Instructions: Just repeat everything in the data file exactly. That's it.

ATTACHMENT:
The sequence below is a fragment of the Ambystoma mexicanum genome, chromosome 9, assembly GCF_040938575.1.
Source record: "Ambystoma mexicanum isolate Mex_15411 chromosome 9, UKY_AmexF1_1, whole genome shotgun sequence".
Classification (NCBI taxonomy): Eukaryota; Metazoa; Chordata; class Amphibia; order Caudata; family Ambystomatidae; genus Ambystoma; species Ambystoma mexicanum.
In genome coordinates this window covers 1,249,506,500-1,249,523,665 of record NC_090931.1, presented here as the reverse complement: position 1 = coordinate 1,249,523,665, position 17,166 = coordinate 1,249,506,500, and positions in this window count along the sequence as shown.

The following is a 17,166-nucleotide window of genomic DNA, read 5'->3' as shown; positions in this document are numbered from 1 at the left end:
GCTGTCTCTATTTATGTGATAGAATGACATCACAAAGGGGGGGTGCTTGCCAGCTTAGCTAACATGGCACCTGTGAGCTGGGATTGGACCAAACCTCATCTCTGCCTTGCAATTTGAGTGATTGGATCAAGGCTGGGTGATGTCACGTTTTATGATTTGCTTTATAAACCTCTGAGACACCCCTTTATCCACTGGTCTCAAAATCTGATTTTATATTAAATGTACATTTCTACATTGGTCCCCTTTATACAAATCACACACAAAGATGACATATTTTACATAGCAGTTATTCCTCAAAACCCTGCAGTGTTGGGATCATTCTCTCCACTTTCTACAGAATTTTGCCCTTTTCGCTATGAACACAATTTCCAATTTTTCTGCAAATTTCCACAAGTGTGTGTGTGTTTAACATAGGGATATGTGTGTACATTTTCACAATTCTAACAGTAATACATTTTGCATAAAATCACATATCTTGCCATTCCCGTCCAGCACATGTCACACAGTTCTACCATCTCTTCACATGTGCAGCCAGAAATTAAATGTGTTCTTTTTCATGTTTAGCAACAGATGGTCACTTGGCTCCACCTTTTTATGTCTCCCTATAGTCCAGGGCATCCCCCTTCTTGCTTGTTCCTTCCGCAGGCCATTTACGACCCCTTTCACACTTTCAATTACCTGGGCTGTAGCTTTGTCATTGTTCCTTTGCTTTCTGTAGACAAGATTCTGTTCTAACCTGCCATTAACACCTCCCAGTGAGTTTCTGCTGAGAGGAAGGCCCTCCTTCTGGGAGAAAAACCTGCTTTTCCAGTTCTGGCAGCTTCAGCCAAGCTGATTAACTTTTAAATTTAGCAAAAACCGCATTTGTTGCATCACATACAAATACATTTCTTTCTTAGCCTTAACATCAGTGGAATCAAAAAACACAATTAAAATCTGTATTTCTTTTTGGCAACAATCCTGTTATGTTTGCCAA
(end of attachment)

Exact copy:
The sequence below is a fragment of the Ambystoma mexicanum genome, chromosome 9, assembly GCF_040938575.1.
Source record: "Ambystoma mexicanum isolate Mex_15411 chromosome 9, UKY_AmexF1_1, whole genome shotgun sequence".
Classification (NCBI taxonomy): Eukaryota; Metazoa; Chordata; class Amphibia; order Caudata; family Ambystomatidae; genus Ambystoma; species Ambystoma mexicanum.
In genome coordinates this window covers 1,249,506,500-1,249,523,665 of record NC_090931.1, presented here as the reverse complement: position 1 = coordinate 1,249,523,665, position 17,166 = coordinate 1,249,506,500, and positions in this window count along the sequence as shown.

The following is a 17,166-nucleotide window of genomic DNA, read 5'->3' as shown; positions in this document are numbered from 1 at the left end:
GCTGTCTCTATTTATGTGATAGAATGACATCACAAAGGGGGGGTGCTTGCCAGCTTAGCTAACATGGCACCTGTGAGCTGGGATTGGACCAAACCTCATCTCTGCCTTGCAATTTGAGTGATTGGATCAAGGCTGGGTGATGTCACGTTTTATGATTTGCTTTATAAACCTCTGAGACACCCCTTTATCCACTGGTCTCAAAATCTGATTTTATATTAAATGTACATTTCTACATTGGTCCCCTTTATACAAATCACACACAAAGATGACATATTTTACATAGCAGTTATTCCTCAAAACCCTGCAGTGTTGGGATCATTCTCTCCACTTTCTACAGAATTTTGCCCTTTTCGCTATGAACACAATTTCCAATTTTTCTGCAAATTTCCACAAGTGTGTGTGTGTTTAACATAGGGATATGTGTGTACATTTTCACAATTCTAACAGTAATACATTTTGCATAAAATCACATATCTTGCCATTCCCGTCCAGCACATGTCACACAGTTCTACCATCTCTTCACATGTGCAGCCAGAAATTAAATGTGTTCTTTTTCATGTTTAGCAACAGATGGTCACTTGGCTCCACCTTTTTATGTCTCCCTATAGTCCAGGGCATCCCCCTTCTTGCTTGTTCCTTCCGCAGGCCATTTACGACCCCTTTCACACTTTCAATTACCTGGGCTGTAGCTTTGTCATTGTTCCTTTGCTTTCTGTAGACAAGATTCTGTTCTAACCTGCCATTAACACCTCCCAGTGAGTTTCTGCTGAGAGGAAGGCCCTCCTTCTGGGAGAAAAACCTGCTTTTCCAGTTCTGGCAGCTTCAGCCAAGCTGATTAACTTTTAAATTTAGCAAAAACCGCATTTGTTGCATCACATACAAATACATTTCTTTCTTAGCCTTAACATCAGTGGAATCAAAAAACACAATTAAAATCTGTATTTCTTTTTGGCAACAATCCTGTTATGTTTGCCAA